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I came a across a passage in my textbook on Formula Mass topic which mentioned something about discrete molecules.

Some substances such as sodium chloride do not contain discrete molecules as their constituent units. In such compounds, positive (sodium) and negative (chloride) entities are arranged in a three dimensional structure.

What does the author mean by discrete molecules? What are the properties of discrete molecules? I came across this term for the first time. What does the author want to convey in the above context?enter image description here

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  • $\begingroup$ It's an ionic compounds. There are no molecules. $\endgroup$ – Zhe Aug 11 '18 at 13:16
  • $\begingroup$ @Zhe Can compound be formed both ways? i.e. It can be either ionic or a molecule? $\endgroup$ – Saksham Sharma Aug 11 '18 at 13:19
  • $\begingroup$ I'm not sure I understand what you are asking? If you are asking if there are covalent compounds and ionic compounds, the answer is yes. $\endgroup$ – Zhe Aug 11 '18 at 13:20
  • $\begingroup$ @Zhe And both these are different concepts? Covalent compounds and ionic compounds? $\endgroup$ – Saksham Sharma Aug 11 '18 at 13:21
  • $\begingroup$ @SakshamSharma Yes. There are a variety of different types of solids. $\endgroup$ – matt_black Aug 11 '18 at 13:24
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What the author is pointing out is that not all solids are made up of distinct units (in his terminology "discrete molecules").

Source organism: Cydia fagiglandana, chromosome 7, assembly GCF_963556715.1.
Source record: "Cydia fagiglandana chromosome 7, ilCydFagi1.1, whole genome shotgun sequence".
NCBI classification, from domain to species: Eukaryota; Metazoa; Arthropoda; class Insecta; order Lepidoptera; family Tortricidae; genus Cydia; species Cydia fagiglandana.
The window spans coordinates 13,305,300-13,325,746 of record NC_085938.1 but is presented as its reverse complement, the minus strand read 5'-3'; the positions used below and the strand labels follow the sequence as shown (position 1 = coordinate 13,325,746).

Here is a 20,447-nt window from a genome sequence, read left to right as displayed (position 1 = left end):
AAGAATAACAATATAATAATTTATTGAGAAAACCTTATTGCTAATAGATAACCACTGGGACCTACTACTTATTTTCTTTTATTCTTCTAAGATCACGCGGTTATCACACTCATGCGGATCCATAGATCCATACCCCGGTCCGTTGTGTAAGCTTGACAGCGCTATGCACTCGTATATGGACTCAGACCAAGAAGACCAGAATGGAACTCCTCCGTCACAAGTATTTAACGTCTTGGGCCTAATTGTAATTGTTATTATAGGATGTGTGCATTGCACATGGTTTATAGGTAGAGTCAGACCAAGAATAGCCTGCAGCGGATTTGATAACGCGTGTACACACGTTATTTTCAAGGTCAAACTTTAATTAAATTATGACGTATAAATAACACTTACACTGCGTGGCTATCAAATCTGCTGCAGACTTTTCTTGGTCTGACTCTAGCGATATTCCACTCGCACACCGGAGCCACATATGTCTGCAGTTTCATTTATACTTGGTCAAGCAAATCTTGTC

Consider the difference between the following solids: copper, ice, iodine, common salt, diamond.

In copper the units are copper atoms held together (in effect) in a sea of electrons but with a fixed arrangement of the atoms.

In ice, we have a rigid array of water molecules largely held in a 3D array in specific orientations by hydrogen bonds between the water molecules.

In iodine the structure consists of I2 molecules held together by weak dispersion forces.

In common salt the units of the crystals are individual ions of Cl- and and Na+ ions in an infinite 3D array as described in the picture.

In diamond the structure consists of an infinite array of tetrahedral carbon atoms bonded to each other in an infinite network by covalent carbon-carbon bonds.

In ice and iodine the discrete units of the structure are molecules and when the solids fall apart the molecules retain their individual, discrete identity: ice melts to give water which also contains water molecules; iodine sublimes to give a vapour that still contains iodine molecules.

None of the other solids can be decomposed into molecules. If, for example, salt is dissolved in water, the result is a solution of the individual ions.

The point the author is making is that some solids contain units that are preserved when the solid is broken up and some do not. In many chemicals the units are discrete molecules that retain their identity when not in the solid state. In others the units that make up the crystal are either atoms or ions and there are no discrete components at any other level.

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  • $\begingroup$ does the author mean to say that sodium chloride is not a molecule but a combination of metal and non metal? And this metal and non metal aren't molecules either? And hence it is an ionic compound? $\endgroup$ – Saksham Sharma Aug 11 '18 at 13:28
  • $\begingroup$ @SakshamSharma Sodium chloride is not a molecule. it consists of sodium ions and chloride ions. It is made from combining a metal and a non-metal (an electron transfers from sodium to chlorine to create two ions). The resulting compound is an ionic compound. But be careful, some ions can be molecules as well, just not in this case. $\endgroup$ – matt_black Aug 11 '18 at 13:40
  • $\begingroup$ can you give a simple example for the latter? $\endgroup$ – Saksham Sharma Aug 11 '18 at 13:42
  • $\begingroup$ @SakshamSharma Sodium acetate consists of a sodium ion (as in salt) and an acetate ion (a molecule formed from the acetic acid molecule when it is deprotonated). $\endgroup$ – matt_black Aug 11 '18 at 14:07

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